Living in communities could increase the maximum longevity of mammals

Living in communities could increase the maximum longevity of mammals

In nearly a thousand species, the trend is the same: group relationships would be favorable to longer lifespans thanks, perhaps, to immunity genes.

For a good ten years, studies have established that strong and friendly social relations would be favorable to increasing the life expectancy of humans. Surprisingly, it seems that group living is also linked to greater maximum longevity. This is demonstrated by an article published in Nature Communications on January 31 on nearly a thousand species of mammals (974 to be precise). Those who live in groups (Asian and African elephant, ring-tailed lemur, mountain zebra, etc., but also the man with the former doyenne of humanity, the Frenchwoman Jeanne Calment who lived a little more than 122 years) have a maximum longevity superior to that of mammals which are rather solitary.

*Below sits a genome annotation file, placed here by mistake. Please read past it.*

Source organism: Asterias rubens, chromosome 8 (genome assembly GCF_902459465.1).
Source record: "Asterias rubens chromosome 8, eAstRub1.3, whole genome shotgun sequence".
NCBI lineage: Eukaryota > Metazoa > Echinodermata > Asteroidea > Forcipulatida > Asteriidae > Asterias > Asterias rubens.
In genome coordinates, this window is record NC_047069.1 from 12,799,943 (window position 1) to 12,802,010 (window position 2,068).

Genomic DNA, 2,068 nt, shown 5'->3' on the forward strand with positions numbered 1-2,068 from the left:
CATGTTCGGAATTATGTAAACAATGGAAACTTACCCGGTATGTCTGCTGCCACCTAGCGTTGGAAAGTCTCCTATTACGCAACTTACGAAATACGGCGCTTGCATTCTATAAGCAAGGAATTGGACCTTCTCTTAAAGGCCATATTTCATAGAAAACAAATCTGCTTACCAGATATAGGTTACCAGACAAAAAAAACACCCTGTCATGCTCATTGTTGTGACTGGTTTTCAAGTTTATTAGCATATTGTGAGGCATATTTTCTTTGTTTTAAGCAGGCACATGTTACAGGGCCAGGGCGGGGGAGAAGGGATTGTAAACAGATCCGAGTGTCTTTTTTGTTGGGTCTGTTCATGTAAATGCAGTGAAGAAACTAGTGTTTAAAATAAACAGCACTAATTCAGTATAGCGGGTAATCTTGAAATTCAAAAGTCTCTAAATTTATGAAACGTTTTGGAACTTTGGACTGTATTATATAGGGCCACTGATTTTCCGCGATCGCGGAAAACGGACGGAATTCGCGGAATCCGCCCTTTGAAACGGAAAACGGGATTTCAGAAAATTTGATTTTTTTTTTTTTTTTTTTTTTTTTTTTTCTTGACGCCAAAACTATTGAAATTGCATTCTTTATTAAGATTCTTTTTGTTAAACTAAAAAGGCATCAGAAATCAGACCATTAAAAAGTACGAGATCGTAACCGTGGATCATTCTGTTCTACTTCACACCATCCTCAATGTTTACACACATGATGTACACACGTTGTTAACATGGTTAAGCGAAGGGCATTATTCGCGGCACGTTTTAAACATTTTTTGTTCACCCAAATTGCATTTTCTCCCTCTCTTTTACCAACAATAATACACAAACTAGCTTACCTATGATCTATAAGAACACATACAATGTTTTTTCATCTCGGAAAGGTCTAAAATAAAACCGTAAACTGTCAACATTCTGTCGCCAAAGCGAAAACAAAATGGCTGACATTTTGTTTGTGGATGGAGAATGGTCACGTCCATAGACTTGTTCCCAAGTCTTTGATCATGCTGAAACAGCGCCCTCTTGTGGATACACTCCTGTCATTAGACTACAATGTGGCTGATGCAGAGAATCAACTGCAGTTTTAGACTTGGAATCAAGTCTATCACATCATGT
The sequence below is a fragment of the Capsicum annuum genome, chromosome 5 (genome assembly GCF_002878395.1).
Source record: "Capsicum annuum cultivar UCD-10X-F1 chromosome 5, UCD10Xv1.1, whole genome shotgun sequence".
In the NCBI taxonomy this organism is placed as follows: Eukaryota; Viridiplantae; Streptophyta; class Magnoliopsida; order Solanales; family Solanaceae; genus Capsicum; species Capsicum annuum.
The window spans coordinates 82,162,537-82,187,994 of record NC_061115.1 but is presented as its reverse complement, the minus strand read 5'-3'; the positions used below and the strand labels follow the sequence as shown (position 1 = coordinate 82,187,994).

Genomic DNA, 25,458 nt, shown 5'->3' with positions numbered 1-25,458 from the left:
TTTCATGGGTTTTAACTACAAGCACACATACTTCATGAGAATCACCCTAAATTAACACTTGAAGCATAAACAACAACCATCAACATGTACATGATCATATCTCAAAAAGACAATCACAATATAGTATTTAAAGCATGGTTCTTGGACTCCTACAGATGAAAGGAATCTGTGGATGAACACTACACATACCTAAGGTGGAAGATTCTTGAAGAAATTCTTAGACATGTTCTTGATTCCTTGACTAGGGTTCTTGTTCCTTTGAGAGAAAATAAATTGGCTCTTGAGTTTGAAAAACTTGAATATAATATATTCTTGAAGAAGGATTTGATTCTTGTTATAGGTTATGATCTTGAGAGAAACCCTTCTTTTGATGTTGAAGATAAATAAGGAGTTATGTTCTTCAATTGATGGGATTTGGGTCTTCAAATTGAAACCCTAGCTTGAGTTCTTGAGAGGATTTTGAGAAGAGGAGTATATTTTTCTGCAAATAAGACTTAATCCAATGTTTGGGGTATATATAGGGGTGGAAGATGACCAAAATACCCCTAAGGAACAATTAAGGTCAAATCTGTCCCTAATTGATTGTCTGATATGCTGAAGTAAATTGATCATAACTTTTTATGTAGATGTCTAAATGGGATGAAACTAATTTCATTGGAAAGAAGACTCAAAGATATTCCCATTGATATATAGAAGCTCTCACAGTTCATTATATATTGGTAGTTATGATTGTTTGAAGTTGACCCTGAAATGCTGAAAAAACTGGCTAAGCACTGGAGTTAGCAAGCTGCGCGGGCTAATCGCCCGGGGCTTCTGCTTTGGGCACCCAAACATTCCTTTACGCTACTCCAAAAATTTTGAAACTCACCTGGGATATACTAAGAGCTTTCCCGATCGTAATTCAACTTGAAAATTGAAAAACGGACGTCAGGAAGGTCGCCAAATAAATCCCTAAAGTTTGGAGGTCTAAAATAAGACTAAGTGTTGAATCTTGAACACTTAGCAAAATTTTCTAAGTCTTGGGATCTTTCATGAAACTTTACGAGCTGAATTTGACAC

The authors looked at a wide variety of species such as the snub-nosed monkey, the mole-rat, the bowhead whale or a species of bat with nasal growths in the shape of a horseshoe. (Rhinolophus ferrumequinum). Their results…

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